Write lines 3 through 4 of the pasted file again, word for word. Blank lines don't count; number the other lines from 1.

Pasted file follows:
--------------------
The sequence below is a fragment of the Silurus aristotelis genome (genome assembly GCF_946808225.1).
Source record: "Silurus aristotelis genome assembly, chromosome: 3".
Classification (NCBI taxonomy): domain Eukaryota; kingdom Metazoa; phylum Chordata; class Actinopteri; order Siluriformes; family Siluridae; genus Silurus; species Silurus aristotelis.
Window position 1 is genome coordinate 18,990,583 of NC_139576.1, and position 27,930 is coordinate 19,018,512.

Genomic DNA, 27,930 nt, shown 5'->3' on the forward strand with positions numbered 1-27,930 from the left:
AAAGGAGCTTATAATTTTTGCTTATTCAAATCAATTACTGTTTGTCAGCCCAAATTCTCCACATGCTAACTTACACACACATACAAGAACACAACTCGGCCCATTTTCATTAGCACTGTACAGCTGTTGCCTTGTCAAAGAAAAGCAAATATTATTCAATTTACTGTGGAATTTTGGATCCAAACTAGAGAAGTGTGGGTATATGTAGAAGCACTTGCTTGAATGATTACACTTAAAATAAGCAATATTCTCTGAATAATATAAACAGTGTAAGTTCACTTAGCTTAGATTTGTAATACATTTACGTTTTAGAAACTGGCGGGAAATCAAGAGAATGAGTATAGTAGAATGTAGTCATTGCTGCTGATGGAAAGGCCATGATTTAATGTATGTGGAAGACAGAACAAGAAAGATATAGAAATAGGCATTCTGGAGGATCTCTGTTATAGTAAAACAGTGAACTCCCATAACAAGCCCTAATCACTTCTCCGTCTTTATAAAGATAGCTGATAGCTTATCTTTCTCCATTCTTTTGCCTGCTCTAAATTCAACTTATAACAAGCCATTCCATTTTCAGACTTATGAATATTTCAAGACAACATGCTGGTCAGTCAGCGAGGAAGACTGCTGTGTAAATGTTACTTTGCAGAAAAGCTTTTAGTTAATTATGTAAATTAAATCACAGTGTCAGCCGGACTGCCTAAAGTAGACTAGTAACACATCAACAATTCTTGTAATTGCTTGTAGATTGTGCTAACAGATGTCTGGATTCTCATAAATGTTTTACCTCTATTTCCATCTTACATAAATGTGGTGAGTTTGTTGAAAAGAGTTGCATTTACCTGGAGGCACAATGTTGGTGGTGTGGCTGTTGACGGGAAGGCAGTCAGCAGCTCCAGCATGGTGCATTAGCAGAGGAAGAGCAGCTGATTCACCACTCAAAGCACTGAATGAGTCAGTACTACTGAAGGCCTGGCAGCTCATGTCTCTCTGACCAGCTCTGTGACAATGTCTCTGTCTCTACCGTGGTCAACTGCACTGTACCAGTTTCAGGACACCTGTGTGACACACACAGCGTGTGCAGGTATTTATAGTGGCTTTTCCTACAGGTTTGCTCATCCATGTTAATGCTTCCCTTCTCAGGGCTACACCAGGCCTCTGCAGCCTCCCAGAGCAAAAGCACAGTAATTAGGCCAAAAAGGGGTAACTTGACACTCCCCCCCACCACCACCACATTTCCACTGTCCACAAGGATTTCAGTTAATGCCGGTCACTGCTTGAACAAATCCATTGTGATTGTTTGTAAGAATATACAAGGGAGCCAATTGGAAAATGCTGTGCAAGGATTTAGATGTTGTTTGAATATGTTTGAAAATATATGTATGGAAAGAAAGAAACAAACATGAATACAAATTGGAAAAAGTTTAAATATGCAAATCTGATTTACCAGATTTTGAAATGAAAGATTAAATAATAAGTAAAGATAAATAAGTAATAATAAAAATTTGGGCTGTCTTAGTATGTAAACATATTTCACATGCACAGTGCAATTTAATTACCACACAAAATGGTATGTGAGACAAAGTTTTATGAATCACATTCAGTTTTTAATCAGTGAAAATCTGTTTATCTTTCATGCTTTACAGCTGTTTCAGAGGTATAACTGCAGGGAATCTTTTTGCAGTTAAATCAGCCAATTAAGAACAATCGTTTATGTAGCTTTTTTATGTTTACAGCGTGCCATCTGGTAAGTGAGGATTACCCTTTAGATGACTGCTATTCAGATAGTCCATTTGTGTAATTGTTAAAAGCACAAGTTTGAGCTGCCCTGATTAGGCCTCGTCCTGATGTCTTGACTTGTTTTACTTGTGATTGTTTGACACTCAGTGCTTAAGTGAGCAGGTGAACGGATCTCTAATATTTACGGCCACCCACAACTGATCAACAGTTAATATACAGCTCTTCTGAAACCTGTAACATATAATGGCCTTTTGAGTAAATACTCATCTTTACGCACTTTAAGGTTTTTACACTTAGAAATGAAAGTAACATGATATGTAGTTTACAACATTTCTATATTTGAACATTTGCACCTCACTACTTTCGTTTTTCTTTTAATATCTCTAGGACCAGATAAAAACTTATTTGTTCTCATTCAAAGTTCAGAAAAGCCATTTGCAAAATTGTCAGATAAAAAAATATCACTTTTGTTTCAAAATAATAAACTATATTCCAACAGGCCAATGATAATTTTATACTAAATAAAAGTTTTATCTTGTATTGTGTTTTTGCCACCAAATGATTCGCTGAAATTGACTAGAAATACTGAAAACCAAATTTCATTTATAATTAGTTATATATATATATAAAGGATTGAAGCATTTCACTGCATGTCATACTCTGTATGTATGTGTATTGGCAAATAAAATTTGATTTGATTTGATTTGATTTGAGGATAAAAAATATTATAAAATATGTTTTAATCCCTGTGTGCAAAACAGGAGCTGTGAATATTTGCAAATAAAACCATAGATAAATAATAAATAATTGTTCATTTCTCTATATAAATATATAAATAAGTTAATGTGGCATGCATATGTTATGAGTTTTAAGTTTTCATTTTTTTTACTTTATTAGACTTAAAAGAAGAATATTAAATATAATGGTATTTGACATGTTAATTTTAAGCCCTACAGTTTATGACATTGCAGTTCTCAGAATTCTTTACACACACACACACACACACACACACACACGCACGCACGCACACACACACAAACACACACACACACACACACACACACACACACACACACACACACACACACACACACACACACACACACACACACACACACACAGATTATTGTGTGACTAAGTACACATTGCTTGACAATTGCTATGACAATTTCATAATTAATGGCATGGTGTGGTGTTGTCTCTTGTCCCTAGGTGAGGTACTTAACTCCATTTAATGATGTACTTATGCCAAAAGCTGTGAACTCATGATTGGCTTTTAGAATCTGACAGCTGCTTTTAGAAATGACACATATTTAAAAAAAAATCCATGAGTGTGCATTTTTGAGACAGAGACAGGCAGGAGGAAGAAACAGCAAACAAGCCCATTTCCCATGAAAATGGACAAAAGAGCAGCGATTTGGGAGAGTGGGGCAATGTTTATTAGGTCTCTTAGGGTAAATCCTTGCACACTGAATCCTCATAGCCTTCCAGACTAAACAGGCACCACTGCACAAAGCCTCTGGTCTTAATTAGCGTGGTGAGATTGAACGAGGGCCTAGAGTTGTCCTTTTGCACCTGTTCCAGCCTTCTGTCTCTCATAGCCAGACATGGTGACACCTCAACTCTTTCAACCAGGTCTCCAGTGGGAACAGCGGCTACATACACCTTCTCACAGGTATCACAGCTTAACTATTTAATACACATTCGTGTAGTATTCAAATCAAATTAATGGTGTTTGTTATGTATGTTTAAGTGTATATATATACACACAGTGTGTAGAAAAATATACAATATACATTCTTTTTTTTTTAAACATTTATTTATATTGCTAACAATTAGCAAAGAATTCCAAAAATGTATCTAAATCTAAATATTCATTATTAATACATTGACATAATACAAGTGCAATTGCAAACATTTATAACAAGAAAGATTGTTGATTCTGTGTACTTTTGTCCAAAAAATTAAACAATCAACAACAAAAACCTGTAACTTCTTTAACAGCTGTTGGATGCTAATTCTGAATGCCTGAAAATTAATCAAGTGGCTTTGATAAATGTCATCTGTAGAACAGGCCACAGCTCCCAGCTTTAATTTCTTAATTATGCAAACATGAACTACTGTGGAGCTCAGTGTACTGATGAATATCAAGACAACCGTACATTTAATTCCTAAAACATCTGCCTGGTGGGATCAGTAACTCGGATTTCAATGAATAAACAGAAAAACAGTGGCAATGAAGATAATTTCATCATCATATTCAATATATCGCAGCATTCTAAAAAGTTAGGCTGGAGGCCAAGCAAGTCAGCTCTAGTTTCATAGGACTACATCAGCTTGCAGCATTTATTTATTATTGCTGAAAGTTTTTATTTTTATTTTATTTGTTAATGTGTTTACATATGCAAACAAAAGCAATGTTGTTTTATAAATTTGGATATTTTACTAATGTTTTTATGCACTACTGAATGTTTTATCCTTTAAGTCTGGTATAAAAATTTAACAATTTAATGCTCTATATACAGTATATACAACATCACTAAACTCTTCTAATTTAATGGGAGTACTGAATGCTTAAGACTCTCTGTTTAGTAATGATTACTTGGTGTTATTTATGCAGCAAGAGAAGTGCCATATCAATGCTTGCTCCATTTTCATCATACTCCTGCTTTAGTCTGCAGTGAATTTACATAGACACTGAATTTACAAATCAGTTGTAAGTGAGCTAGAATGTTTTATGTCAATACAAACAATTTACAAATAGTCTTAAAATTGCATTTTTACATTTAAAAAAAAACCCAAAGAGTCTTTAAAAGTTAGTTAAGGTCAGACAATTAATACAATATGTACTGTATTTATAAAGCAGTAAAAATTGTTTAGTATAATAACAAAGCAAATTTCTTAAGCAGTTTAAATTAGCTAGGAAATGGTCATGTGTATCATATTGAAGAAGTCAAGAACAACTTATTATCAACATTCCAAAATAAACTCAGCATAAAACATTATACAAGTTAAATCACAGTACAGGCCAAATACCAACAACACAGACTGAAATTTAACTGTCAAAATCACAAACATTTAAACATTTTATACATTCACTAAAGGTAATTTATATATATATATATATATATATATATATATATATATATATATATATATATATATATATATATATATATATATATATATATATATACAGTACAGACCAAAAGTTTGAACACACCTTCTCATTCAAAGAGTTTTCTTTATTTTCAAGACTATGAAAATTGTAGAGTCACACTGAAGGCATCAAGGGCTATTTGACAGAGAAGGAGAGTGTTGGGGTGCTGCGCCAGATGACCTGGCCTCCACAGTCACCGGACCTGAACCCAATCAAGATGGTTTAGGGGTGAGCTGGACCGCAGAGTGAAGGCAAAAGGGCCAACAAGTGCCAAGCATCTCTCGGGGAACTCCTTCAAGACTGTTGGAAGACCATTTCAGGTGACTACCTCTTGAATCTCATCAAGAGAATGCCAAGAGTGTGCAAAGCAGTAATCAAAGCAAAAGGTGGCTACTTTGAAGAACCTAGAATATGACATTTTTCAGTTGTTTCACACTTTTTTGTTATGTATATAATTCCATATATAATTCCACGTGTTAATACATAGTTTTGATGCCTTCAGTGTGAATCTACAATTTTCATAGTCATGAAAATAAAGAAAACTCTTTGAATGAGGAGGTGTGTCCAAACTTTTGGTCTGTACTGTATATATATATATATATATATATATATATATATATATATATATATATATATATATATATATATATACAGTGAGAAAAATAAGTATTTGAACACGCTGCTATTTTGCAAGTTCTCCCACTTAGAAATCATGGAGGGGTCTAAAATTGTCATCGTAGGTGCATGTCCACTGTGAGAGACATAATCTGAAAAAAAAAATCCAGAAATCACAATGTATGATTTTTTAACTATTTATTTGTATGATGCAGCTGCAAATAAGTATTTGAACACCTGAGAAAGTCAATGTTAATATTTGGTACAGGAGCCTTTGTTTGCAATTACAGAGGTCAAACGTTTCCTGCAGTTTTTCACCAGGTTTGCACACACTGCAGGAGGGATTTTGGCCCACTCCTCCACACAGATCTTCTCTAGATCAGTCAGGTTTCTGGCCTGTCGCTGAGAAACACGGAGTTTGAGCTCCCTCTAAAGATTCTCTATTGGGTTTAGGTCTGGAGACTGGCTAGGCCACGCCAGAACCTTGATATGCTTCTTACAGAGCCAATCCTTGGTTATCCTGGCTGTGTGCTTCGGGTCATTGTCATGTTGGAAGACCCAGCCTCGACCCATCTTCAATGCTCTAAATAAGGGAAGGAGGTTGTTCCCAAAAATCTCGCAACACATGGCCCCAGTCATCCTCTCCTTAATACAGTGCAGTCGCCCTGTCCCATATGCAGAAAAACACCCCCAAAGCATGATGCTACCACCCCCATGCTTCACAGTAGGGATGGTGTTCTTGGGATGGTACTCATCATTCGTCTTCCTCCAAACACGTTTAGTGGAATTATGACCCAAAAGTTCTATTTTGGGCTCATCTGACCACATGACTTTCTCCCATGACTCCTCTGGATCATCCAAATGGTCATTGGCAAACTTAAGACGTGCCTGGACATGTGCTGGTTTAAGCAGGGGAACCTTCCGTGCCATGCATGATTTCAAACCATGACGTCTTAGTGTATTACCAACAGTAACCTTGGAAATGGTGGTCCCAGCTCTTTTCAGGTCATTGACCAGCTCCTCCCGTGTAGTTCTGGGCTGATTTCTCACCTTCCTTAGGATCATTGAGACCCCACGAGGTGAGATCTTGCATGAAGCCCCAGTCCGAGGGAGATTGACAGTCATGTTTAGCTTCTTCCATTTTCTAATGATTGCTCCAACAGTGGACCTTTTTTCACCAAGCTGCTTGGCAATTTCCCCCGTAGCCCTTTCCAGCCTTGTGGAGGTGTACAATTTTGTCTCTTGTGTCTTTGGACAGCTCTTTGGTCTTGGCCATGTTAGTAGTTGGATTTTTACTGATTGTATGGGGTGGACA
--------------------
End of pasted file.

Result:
Classification (NCBI taxonomy): domain Eukaryota; kingdom Metazoa; phylum Chordata; class Actinopteri; order Siluriformes; family Siluridae; genus Silurus; species Silurus aristotelis.
Window position 1 is genome coordinate 18,990,583 of NC_139576.1, and position 27,930 is coordinate 19,018,512.